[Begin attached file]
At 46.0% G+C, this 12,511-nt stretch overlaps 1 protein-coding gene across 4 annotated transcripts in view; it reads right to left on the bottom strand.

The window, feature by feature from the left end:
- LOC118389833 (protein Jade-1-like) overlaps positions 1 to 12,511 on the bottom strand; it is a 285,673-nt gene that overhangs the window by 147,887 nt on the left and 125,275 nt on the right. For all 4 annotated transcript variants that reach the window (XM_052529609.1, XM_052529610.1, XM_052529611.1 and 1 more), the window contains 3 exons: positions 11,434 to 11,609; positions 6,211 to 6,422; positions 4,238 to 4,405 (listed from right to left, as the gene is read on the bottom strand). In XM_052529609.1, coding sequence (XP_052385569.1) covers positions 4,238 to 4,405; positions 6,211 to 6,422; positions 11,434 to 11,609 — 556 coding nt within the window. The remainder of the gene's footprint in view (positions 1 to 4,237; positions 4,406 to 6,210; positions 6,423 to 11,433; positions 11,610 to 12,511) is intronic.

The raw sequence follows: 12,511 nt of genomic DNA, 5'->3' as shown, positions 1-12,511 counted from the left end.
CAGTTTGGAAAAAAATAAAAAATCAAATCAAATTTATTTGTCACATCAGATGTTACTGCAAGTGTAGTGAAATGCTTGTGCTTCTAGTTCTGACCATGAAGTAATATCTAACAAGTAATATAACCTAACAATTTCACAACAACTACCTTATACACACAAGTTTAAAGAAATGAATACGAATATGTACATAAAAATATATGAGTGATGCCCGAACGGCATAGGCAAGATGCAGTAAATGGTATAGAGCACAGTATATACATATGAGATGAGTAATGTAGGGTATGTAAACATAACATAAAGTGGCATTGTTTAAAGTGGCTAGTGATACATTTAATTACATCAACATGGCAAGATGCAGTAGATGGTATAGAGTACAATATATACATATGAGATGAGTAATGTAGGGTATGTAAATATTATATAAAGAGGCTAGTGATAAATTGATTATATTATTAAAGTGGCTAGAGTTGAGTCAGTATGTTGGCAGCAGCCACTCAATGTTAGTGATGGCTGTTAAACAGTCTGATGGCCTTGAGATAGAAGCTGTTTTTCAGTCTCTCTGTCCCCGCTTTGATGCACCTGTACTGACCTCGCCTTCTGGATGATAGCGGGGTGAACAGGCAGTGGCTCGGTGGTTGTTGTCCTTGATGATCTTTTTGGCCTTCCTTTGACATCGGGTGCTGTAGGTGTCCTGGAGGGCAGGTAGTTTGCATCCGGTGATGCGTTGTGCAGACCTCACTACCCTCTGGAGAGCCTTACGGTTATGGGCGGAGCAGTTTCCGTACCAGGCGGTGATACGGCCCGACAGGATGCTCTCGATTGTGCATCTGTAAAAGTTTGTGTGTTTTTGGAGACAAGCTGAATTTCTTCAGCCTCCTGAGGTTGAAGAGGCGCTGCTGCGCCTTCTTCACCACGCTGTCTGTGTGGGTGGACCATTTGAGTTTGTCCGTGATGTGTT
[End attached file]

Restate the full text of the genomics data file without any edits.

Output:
At 46.0% G+C, this 12,511-nt stretch overlaps 1 protein-coding gene across 4 annotated transcripts in view; it reads right to left on the bottom strand.

The window, feature by feature from the left end:
- LOC118389833 (protein Jade-1-like) overlaps positions 1 to 12,511 on the bottom strand; it is a 285,673-nt gene that overhangs the window by 147,887 nt on the left and 125,275 nt on the right. For all 4 annotated transcript variants that reach the window (XM_052529609.1, XM_052529610.1, XM_052529611.1 and 1 more), the window contains 3 exons: positions 11,434 to 11,609; positions 6,211 to 6,422; positions 4,238 to 4,405 (listed from right to left, as the gene is read on the bottom strand). In XM_052529609.1, coding sequence (XP_052385569.1) covers positions 4,238 to 4,405; positions 6,211 to 6,422; positions 11,434 to 11,609 — 556 coding nt within the window. The remainder of the gene's footprint in view (positions 1 to 4,237; positions 4,406 to 6,210; positions 6,423 to 11,433; positions 11,610 to 12,511) is intronic.

The raw sequence follows: 12,511 nt of genomic DNA, 5'->3' as shown, positions 1-12,511 counted from the left end.
CAGTTTGGAAAAAAATAAAAAATCAAATCAAATTTATTTGTCACATCAGATGTTACTGCAAGTGTAGTGAAATGCTTGTGCTTCTAGTTCTGACCATGAAGTAATATCTAACAAGTAATATAACCTAACAATTTCACAACAACTACCTTATACACACAAGTTTAAAGAAATGAATACGAATATGTACATAAAAATATATGAGTGATGCCCGAACGGCATAGGCAAGATGCAGTAAATGGTATAGAGCACAGTATATACATATGAGATGAGTAATGTAGGGTATGTAAACATAACATAAAGTGGCATTGTTTAAAGTGGCTAGTGATACATTTAATTACATCAACATGGCAAGATGCAGTAGATGGTATAGAGTACAATATATACATATGAGATGAGTAATGTAGGGTATGTAAATATTATATAAAGAGGCTAGTGATAAATTGATTATATTATTAAAGTGGCTAGAGTTGAGTCAGTATGTTGGCAGCAGCCACTCAATGTTAGTGATGGCTGTTAAACAGTCTGATGGCCTTGAGATAGAAGCTGTTTTTCAGTCTCTCTGTCCCCGCTTTGATGCACCTGTACTGACCTCGCCTTCTGGATGATAGCGGGGTGAACAGGCAGTGGCTCGGTGGTTGTTGTCCTTGATGATCTTTTTGGCCTTCCTTTGACATCGGGTGCTGTAGGTGTCCTGGAGGGCAGGTAGTTTGCATCCGGTGATGCGTTGTGCAGACCTCACTACCCTCTGGAGAGCCTTACGGTTATGGGCGGAGCAGTTTCCGTACCAGGCGGTGATACGGCCCGACAGGATGCTCTCGATTGTGCATCTGTAAAAGTTTGTGTGTTTTTGGAGACAAGCTGAATTTCTTCAGCCTCCTGAGGTTGAAGAGGCGCTGCTGCGCCTTCTTCACCACGCTGTCTGTGTGGGTGGACCATTTGAGTTTGTCCGTGATGTGTT